This astronaut took a winding journey into space

Kjell Lindgren treated NASA crew members before joining their ranks

a photo of Kjell Lindrgren, a smiling white man with dark hair, floatin gin the space station

Astronaut Kjell Lindrgren has flown to space twice, including this trip to the International Space Station in 2015. He sent this picture back to the ground along with the message, “It's already been a week! Time is flying...and so am I!”


Kjell Lindgren wanted to be an astronaut for as long as he could remember. He spent much of his childhood abroad with his family on U.S. Air Force bases. “The idea of becoming an astronaut by serving as an Air Force test pilot seemed like the path that I needed to follow,” says Lindgren. After all, many astronauts have come from that background.

Lindgren’s hopes of becoming an astronaut, though, would come to a sudden halt when he was diagnosed with asthma, a serious respiratory disease, after graduating from the U.S. Air Force Academy and enrolling in pilot training. The Air Force decided to medically discharge him.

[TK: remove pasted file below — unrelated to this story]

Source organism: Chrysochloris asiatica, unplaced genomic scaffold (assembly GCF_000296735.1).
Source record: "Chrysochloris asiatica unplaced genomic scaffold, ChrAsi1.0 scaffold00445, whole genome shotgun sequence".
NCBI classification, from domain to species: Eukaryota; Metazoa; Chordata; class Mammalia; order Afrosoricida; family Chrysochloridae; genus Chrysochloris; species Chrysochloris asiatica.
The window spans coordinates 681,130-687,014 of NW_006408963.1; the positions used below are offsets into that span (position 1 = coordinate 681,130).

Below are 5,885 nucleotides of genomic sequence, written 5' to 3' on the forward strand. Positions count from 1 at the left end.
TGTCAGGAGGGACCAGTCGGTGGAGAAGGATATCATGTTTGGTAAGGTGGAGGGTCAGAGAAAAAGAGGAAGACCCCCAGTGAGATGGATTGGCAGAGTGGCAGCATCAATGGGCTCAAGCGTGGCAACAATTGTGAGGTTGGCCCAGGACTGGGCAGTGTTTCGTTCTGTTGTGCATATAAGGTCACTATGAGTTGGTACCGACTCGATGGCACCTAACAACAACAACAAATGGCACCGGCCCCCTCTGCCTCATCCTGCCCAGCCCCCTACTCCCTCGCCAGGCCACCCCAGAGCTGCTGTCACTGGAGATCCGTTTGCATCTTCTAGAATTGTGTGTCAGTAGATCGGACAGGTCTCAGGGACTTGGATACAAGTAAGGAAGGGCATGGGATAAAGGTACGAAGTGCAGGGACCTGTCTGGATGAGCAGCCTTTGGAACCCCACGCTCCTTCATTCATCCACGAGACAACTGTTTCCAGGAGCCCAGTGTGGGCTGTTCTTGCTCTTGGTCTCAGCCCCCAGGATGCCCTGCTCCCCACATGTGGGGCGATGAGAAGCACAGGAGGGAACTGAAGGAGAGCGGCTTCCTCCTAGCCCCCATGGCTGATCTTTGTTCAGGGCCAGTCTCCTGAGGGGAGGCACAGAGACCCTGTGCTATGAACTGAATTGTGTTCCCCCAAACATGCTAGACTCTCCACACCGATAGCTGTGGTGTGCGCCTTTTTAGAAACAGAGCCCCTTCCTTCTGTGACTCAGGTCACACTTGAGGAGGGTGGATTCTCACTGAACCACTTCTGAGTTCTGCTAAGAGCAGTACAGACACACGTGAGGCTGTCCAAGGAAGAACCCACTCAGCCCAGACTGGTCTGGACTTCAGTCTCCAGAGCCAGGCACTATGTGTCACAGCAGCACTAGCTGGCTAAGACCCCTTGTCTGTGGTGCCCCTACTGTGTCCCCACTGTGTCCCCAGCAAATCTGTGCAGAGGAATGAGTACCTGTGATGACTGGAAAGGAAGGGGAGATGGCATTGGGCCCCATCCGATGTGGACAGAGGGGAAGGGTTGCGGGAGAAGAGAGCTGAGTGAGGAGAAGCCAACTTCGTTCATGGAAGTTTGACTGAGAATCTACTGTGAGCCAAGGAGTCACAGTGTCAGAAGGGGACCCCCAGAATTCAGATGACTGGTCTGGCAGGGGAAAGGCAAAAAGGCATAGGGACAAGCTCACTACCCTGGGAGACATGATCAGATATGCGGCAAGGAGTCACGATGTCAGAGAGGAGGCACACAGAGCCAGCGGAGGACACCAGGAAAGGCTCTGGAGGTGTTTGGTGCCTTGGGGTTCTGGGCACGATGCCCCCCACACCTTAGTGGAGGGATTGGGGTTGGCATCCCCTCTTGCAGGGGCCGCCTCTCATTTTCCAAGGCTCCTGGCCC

And so Lindgren pivoted to medical school, eventually specializing in emergency medicine. As part of his training, he was retested for asthma. This time, the tests said that he didn’t have the condition. Lindgren’s dreams of spaceflight returned.

Lindgren worked as a flight surgeon at NASA, treating crews that were preparing for spaceflight. Then, in 2009, he was selected as a NASA astronaut at the Johnson Space Center in Houston, Texas. Since then, Lindgren has flown into space twice, where he performed more than 100 scientific experiments. On his most recent trip aboard the International Space Station in 2022, he served as the commander for SpaceX Crew 4 for 170 days. Lindgren is now a member of the Artemis Team, a group of scientists and astronauts working together to send people back to the moon in 2024. In this interview, he shares his experiences and advice with Science News Explores. (This interview has been edited for content and readability.)